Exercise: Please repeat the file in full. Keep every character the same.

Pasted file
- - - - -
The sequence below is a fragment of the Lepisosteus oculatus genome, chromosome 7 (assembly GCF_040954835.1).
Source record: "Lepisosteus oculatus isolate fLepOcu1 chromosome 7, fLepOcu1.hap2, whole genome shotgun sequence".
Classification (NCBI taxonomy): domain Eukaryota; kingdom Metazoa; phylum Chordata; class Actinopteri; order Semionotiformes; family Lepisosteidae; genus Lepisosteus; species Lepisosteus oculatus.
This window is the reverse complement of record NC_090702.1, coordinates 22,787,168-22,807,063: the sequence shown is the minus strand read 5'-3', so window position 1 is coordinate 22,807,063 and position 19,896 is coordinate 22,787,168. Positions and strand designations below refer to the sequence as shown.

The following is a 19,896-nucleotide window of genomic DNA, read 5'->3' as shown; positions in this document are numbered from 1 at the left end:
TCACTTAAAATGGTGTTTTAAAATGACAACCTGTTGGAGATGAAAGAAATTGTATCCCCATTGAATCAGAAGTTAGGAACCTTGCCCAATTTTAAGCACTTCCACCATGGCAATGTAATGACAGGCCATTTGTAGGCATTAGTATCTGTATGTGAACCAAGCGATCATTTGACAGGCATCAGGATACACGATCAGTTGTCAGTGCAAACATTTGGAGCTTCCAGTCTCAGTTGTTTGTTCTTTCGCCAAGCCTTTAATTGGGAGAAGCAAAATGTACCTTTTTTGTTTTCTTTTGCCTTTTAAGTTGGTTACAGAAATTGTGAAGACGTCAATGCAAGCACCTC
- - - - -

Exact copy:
The sequence below is a fragment of the Lepisosteus oculatus genome, chromosome 7 (assembly GCF_040954835.1).
Source record: "Lepisosteus oculatus isolate fLepOcu1 chromosome 7, fLepOcu1.hap2, whole genome shotgun sequence".
Classification (NCBI taxonomy): domain Eukaryota; kingdom Metazoa; phylum Chordata; class Actinopteri; order Semionotiformes; family Lepisosteidae; genus Lepisosteus; species Lepisosteus oculatus.
This window is the reverse complement of record NC_090702.1, coordinates 22,787,168-22,807,063: the sequence shown is the minus strand read 5'-3', so window position 1 is coordinate 22,807,063 and position 19,896 is coordinate 22,787,168. Positions and strand designations below refer to the sequence as shown.

The following is a 19,896-nucleotide window of genomic DNA, read 5'->3' as shown; positions in this document are numbered from 1 at the left end:
TCACTTAAAATGGTGTTTTAAAATGACAACCTGTTGGAGATGAAAGAAATTGTATCCCCATTGAATCAGAAGTTAGGAACCTTGCCCAATTTTAAGCACTTCCACCATGGCAATGTAATGACAGGCCATTTGTAGGCATTAGTATCTGTATGTGAACCAAGCGATCATTTGACAGGCATCAGGATACACGATCAGTTGTCAGTGCAAACATTTGGAGCTTCCAGTCTCAGTTGTTTGTTCTTTCGCCAAGCCTTTAATTGGGAGAAGCAAAATGTACCTTTTTTGTTTTCTTTTGCCTTTTAAGTTGGTTACAGAAATTGTGAAGACGTCAATGCAAGCACCTC